The ILWU has responded to the lockouts by United Grain and Columbia Grain, both of which are Japanese-owned companies, with a blatantly nationalist campaign, portraying the struggle as one of American-owned companies friendly to their workers versus foreign-owned companies. The ILWU is seeking to divert workers’ attention from the industry-wide assault on their living standards and the role of the union in allowing this to happen by insisting that the US-based corporation TEMCO is committed to negotiating a “fair contract,” in contrast to its Japanese counterparts.

ILWU International President Rober McEllrath stated, “It’s pure greed that’s stopping these profitable foreign grain merchants from reaching a win-win agreement with workers as their American counterpart TEMCO has done.”

The ILWU’s criticisms of “foreign grain merchants” has nothing to do with protecting workers’ living standards and working conditions. In the interests of defending the profit interests of US corporations, the ILWU is prepared to give major concessions to American-owned companies, as it has done in the recent past with the agreement at EGT, which is majority owned by the US-based Bunge Ltd. The PNGHA is simply demanding the same givebacks.

The ILWU is primarily concerned that the union’s role in the industry and dues base is protected in the new contract. It sees the promotion of “American competitiveness” as the best way to do so.

As the lockout continues, the ILWU is working to betray and isolate the workers at Columbia Grain and United Grain. The road to the pickets at Columbia Grain winds past multiple terminals where hundreds of ILWU members continue to load and unload ships 24 hours a day. The river pilots that guide the grain ships down the Columbia River are members of the Masters, Mates & Pilots union, affiliated with the International Longshoremen’s Association and the AFL-CIO.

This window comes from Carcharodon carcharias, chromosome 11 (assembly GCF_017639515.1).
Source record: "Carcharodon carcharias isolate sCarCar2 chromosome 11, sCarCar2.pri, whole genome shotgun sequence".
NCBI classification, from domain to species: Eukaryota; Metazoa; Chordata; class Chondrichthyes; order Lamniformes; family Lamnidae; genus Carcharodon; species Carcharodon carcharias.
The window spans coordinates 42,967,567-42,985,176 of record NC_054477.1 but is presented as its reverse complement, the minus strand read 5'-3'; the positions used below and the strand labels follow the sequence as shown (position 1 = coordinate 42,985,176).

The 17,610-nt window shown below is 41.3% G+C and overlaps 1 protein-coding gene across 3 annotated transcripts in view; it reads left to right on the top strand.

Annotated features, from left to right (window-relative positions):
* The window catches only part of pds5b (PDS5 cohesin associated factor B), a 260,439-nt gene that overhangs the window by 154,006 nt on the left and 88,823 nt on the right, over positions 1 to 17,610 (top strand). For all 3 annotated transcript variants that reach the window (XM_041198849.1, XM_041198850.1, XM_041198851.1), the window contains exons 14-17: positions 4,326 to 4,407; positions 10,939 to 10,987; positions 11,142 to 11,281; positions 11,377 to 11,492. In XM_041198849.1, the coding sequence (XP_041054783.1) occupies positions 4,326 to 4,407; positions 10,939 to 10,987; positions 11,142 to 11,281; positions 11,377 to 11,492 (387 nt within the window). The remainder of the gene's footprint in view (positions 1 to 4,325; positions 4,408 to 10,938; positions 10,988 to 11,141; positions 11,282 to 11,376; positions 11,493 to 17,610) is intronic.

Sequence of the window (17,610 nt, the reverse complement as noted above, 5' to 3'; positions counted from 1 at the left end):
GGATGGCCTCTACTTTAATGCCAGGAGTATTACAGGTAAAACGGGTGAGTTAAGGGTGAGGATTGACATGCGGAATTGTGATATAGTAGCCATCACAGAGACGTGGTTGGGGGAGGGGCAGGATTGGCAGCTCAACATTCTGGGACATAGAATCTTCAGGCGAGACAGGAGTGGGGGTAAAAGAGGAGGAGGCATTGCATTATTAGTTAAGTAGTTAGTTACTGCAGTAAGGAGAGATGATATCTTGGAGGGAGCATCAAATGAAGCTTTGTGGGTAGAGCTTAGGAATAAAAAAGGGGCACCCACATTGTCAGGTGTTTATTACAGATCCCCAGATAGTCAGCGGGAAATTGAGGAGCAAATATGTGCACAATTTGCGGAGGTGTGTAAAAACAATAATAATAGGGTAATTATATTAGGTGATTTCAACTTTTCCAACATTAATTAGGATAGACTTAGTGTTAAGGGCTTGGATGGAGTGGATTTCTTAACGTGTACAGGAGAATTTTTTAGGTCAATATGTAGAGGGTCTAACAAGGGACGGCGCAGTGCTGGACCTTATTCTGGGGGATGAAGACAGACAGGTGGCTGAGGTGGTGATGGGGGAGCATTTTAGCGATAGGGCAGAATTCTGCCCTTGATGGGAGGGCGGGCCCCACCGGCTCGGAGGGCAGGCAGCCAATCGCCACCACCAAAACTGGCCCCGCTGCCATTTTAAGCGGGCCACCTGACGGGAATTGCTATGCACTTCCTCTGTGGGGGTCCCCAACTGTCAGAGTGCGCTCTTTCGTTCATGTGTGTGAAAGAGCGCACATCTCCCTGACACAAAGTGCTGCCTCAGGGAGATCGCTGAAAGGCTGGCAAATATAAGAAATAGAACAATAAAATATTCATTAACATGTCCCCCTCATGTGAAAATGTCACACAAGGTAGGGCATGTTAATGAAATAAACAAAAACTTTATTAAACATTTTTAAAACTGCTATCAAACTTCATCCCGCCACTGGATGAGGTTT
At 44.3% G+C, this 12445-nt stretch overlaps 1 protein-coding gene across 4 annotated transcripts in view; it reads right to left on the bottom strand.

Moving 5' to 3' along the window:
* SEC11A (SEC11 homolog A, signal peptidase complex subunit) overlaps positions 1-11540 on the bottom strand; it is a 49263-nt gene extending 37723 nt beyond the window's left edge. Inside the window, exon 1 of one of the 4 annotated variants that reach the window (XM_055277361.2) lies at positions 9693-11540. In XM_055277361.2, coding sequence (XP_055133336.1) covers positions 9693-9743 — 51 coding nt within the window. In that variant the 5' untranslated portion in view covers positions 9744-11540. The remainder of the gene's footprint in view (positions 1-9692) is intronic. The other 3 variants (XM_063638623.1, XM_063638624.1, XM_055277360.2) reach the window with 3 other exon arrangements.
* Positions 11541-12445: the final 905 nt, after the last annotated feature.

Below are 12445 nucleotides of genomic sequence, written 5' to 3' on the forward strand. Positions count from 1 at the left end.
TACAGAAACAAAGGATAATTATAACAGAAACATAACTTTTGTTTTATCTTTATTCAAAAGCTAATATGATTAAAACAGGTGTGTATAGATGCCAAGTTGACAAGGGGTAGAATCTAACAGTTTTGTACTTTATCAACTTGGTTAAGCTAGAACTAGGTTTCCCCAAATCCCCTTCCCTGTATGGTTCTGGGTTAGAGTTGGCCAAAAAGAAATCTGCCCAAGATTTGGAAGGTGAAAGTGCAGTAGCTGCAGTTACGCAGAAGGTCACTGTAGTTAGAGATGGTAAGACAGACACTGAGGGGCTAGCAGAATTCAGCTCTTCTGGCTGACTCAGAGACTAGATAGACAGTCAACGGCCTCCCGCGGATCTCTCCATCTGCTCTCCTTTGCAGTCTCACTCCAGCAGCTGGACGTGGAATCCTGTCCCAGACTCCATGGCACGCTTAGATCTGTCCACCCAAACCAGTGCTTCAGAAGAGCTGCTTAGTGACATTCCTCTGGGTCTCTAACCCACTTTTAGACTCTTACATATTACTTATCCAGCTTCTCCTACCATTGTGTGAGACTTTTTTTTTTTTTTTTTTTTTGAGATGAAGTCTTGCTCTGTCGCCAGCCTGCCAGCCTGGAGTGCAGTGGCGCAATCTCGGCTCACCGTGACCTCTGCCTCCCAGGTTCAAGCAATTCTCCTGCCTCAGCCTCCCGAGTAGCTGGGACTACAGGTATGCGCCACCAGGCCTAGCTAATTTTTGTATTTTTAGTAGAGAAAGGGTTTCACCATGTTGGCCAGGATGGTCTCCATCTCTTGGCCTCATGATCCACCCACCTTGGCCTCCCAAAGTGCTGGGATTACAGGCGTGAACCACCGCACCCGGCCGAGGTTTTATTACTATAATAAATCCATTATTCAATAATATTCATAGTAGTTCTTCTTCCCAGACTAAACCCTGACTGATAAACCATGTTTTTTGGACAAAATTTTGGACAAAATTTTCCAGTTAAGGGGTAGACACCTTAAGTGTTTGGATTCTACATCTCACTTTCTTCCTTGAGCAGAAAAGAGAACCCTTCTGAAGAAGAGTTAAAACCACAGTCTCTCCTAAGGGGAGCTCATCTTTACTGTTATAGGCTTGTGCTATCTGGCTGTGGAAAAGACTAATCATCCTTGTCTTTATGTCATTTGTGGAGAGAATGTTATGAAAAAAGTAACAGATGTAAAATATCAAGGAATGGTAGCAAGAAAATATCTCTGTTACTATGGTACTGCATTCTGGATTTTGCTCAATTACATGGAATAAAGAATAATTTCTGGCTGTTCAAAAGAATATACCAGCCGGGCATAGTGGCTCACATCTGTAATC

Nothing has been done to mobilize these workers in defense of the locked-out longshoremen at Columbia and United Grain. Through isolation, the aim of the union bureaucracy is to wear down the opposition among workers to the concessions being demanded of them.

Reporters for the WSWS spoke to dockworkers in Seattle, Vancouver and Portland.

In Portland, David remarked, “It’s a global economy, that’s what we are dealing with here. They keep us separate for a reason—it’s a divide and conquer strategy. This contract puts us behind, and it is not just us, it is the working class. A united front is necessary, perhaps a revolution. The union is not always telling us the truth; it is sugar coated.” On the strikebreakers he explained, “The rumor is that the company is spending $900,000 a month on strikebreakers.”

Frank stated, “It’s only the poor and rich today. I’m sure EGT was a brainchild of all the grain handlers. It doesn’t take much forethought to go from A to B—it doesn’t take much to go from the concessions at Kalama Grain Terminal to concessions at EGT.

The workers in Seattle and Vancouver were angry at the continued lockout and expressed their lack of confidence on the protest methods used by the ILWU. However, they were afraid to speak freely, as the union prohibited workers from talking to reporters.